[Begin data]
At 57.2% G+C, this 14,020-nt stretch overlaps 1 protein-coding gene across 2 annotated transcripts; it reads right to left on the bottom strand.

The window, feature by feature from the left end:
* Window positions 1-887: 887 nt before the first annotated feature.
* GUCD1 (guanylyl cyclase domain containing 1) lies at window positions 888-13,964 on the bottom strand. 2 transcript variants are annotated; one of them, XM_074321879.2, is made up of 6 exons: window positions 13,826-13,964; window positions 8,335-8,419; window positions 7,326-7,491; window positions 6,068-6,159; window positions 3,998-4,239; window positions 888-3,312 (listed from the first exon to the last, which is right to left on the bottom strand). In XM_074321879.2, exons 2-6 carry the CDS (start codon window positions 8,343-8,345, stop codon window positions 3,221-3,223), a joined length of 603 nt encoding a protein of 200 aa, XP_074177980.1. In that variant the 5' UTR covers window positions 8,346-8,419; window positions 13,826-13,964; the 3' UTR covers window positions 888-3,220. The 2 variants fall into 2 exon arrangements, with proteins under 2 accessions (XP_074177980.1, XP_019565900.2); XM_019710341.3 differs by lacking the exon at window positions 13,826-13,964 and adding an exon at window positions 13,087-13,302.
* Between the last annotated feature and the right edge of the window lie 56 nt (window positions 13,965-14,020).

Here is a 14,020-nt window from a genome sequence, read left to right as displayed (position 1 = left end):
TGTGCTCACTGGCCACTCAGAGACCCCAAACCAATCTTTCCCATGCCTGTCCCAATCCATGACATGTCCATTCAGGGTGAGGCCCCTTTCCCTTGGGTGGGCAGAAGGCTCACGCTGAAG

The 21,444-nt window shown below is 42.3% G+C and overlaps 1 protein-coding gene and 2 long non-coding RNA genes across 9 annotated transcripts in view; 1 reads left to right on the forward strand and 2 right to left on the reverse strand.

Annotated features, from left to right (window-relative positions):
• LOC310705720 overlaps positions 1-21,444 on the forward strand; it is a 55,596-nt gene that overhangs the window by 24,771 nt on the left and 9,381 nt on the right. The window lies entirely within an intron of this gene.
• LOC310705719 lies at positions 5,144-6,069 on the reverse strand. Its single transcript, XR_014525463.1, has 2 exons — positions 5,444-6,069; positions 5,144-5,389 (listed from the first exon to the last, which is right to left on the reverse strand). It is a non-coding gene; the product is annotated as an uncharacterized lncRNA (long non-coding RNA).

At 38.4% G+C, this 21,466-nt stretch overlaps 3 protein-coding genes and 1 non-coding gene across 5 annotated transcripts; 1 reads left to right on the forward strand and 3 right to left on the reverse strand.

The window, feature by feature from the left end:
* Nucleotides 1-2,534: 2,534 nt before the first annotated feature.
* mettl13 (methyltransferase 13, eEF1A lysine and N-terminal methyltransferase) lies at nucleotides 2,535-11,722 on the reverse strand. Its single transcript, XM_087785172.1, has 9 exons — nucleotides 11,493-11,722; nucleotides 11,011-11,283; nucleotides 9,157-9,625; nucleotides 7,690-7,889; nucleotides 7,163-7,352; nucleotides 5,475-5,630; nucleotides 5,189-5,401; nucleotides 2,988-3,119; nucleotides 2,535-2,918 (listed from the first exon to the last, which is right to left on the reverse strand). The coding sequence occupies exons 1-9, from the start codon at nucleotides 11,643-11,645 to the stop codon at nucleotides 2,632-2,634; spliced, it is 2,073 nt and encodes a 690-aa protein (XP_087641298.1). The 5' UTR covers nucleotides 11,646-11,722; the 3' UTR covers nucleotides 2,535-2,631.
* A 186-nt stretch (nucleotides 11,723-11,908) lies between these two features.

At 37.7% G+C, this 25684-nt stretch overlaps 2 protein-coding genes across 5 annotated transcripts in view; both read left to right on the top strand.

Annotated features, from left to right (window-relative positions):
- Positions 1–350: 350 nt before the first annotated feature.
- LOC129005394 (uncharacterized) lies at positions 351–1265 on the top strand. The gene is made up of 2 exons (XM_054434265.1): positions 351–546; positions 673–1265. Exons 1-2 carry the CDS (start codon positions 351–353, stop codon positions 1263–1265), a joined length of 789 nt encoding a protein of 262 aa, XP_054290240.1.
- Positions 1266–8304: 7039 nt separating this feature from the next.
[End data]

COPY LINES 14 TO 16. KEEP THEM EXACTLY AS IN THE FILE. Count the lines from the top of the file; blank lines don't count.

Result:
* Nucleotides 1-2,534: 2,534 nt before the first annotated feature.
* mettl13 (methyltransferase 13, eEF1A lysine and N-terminal methyltransferase) lies at nucleotides 2,535-11,722 on the reverse strand. Its single transcript, XM_087785172.1, has 9 exons — nucleotides 11,493-11,722; nucleotides 11,011-11,283; nucleotides 9,157-9,625; nucleotides 7,690-7,889; nucleotides 7,163-7,352; nucleotides 5,475-5,630; nucleotides 5,189-5,401; nucleotides 2,988-3,119; nucleotides 2,535-2,918 (listed from the first exon to the last, which is right to left on the reverse strand). The coding sequence occupies exons 1-9, from the start codon at nucleotides 11,643-11,645 to the stop codon at nucleotides 2,632-2,634; spliced, it is 2,073 nt and encodes a 690-aa protein (XP_087641298.1). The 5' UTR covers nucleotides 11,646-11,722; the 3' UTR covers nucleotides 2,535-2,631.
* A 186-nt stretch (nucleotides 11,723-11,908) lies between these two features.